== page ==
Middle eastern companies’ digital strategies are highly driven by keeping consumer experience enhancement at the forefront. This includes micro-target marketing to improve customer engagement and channelizing customer feedback.
Some of the most dynamic and successful initiatives include:
Online to Offline Commerce is replacing traditional retail shopping hard and fast. Retail stores are being improvised to act as mere distribution centers while more and more investments are being concentrated towards online initiatives. The lucrative combination of browsing through hundreds of options on the screen, without having to move an inch, getting discount codes and coupons by shopping online, yet getting the look and feel of shopping by personally trying and collecting as per convenience has proved to be an instant hit in this region.
Chatbots and virtual assistants
This technology has proved to be such a huge success that it has become fairly common to find chatbots on every other website or app we use. What companies in the middle east are also empowering are pharma, healthcare, and hospitality sectors through this technology. You can know the right medicine to take for mild symptoms and problems, you can schedule and monitor your family’s health checkups and reports, and coordinate your entire stay with an expert assistant. These applications have particularly received widespread recognition because of its social-distancing friendly nature.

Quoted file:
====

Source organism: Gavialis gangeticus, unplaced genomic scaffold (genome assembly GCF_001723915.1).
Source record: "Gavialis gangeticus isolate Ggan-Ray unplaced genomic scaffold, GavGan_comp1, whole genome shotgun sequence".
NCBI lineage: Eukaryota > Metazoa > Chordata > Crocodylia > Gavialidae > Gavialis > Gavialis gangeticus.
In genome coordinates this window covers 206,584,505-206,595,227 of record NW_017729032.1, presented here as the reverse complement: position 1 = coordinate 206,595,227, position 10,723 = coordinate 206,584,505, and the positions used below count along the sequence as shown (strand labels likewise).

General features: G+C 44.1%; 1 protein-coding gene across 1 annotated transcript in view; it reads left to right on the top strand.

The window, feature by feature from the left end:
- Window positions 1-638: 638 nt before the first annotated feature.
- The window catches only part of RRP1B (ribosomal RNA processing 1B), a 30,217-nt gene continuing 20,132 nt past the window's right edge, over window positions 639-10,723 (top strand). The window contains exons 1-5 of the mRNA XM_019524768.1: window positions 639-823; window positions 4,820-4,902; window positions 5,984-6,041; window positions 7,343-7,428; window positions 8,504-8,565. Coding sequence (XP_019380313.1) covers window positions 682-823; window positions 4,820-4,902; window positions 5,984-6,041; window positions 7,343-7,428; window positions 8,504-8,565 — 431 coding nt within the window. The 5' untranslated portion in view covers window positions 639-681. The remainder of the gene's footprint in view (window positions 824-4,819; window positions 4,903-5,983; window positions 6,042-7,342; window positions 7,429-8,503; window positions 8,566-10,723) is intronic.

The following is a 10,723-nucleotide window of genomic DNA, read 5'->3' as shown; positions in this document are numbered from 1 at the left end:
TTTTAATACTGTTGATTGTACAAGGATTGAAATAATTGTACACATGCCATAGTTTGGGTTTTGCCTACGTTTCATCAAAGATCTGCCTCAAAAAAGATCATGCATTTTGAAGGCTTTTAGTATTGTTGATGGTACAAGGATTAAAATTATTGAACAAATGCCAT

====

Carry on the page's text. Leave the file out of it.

Middle Eastern Challenges To A Rapid Digital Adaptation
For any company, digital transformation is a major shift, that more than anything else will require capital and man-power investment. The most natural challenges that companies in the middle east are facing is the broad skill gap in the existing organizations, change in operating model to an agile one, and starting off on the right footing to make the transformation a profitable success.
Keeping skill-building, awareness, and education at the core, however, can be a unanimous way out of the hindrances posed by these challenges. As companies find access to greater resources; human and otherwise; proficient in the field, brands will gain more confidence to take the digital leap of faith.
Imad Sarrouf (in feature picture above) is a digital expert with over 15 years of experience in the digital media industry working across a large portfolio of publishers and ad technology platforms in the middle east. In his position, he leads digital innovation and transformation – responsible for the ad tech solutions business and process automation to drive business growth.
Building sites in Europe are now using image recognition software made by Buildots that flags up delays or errors automatically. It is by Will Douglas Heaven who elaborates how AI that scans a construction site can spot when things are falling behind.